How to Make Egyptian Burial Masks

Updated April 17, 2017

King Tutankhamen was discovered by Howard Carter in 1922. His mummy wore a large golden burial mask, which has become a famous symbol of Egyptology. You can create a replica of this burial mask or another pharoah's mask using paper mache, posterboard and a plastic face mask. This mask may be worn or displayed. It is also suitable as a craft project for children. This mask takes several days to prepare due to the paper mache.

Set the plastic face mask in the centre of the sheet of white posterboard and draw around it, creating an oval shape. Using an Egyptian burial mask as a guide, draw the headdress shape around the oval mask centre.

Cut out the headdress shape from the poster board. Pierce the centre of the mask area and cut out the mask area.

Tape the plastic face mask over the oval mask area.

Mix the 2 cups flour and 2 cups water in a tray or large bowl until the lumps are gone. Tear the newspaper into long strips about 2 inches wide.

Drag the newspaper strips through the paper mache mixture and cover the mask and headdress. Cover the entire surface with one coat. Let dry completely, which is about 24 hours. Cover the headdress again with a second layer and let dry.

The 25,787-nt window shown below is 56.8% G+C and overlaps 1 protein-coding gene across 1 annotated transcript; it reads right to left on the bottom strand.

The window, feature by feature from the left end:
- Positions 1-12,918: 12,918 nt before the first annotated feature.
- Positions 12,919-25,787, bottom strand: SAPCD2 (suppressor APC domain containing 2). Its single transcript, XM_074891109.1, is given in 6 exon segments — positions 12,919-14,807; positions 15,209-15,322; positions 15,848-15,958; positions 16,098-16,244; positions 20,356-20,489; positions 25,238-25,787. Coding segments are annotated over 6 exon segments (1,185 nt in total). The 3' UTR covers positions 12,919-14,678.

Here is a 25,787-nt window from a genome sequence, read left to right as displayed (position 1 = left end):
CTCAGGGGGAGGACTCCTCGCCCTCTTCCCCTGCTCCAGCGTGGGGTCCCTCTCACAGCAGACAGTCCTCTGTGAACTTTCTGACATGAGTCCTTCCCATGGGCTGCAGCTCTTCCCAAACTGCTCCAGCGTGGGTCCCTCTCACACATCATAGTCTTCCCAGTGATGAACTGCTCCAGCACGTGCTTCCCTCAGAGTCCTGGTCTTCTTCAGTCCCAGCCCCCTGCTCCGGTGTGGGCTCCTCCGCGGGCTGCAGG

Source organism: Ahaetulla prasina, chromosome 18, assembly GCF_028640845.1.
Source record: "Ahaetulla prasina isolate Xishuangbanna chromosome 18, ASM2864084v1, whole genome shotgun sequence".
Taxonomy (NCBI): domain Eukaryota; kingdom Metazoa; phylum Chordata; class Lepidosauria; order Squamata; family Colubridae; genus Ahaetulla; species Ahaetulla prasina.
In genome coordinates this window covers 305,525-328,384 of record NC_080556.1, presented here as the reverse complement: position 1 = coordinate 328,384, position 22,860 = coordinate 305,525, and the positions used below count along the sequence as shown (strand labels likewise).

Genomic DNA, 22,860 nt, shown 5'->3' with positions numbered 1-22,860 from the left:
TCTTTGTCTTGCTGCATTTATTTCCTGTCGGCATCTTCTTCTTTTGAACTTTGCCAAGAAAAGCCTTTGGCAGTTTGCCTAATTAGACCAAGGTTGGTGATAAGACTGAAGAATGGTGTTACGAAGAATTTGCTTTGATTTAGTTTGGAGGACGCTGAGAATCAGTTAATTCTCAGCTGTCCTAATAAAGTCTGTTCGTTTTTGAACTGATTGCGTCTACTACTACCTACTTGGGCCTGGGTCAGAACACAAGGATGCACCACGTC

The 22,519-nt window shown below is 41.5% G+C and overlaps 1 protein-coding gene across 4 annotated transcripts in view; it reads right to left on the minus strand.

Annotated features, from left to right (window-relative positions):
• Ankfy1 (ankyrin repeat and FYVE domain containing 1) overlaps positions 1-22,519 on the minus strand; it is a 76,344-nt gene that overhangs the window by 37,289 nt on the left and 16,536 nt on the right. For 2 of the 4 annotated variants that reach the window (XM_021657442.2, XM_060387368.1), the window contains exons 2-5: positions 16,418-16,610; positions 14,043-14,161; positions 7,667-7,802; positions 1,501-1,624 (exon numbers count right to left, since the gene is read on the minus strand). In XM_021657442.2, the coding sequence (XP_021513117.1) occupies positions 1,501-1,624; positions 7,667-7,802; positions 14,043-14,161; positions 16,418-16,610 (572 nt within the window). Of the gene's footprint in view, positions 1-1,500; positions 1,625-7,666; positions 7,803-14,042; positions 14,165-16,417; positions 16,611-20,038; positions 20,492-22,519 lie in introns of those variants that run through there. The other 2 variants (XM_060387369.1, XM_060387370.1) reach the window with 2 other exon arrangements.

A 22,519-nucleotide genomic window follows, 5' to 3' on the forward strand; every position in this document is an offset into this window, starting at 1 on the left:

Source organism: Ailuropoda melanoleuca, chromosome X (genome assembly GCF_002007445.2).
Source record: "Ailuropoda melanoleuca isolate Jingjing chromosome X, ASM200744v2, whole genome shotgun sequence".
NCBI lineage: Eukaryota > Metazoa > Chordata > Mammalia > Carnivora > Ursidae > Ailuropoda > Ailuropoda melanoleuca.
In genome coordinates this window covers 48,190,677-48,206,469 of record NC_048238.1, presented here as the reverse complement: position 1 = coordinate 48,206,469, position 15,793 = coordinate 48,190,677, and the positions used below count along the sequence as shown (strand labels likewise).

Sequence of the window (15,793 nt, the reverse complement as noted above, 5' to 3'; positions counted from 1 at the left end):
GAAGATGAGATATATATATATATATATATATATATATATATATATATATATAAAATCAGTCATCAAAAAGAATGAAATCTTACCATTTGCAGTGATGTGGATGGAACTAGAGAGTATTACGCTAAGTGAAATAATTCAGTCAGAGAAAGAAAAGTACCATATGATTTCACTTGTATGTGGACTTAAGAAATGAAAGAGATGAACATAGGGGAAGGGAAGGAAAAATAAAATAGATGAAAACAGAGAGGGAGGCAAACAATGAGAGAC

Locate the eye area and poke a hole through. Cut out the eye holes.

Paint the mask with gold, blue, silver and black paints. Use a photo of the Tutankhamen mask or another pharoah burial mask as a guide. Let the paint dry.


Poke holes in the sides of the mask and thread string or elastic through to wear the mask.

Things You'll Need

  • Tray or bowl
  • Newspaper
  • 2 cups flour
  • 2 cups water
  • Plastic face mask
  • White posterboard
  • Pencil
  • Scissors
  • Tape
  • Paint: gold, blue, silver, black
  • Elastic or string (optional)
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About the Author

Meg North has written professionally since 2008 as an online copywriter for the Sturbridge Yankee Workshop. She also published a short story in "The Maine Scholar." North has a Bachelor of Arts in media writing from the University of Southern Maine.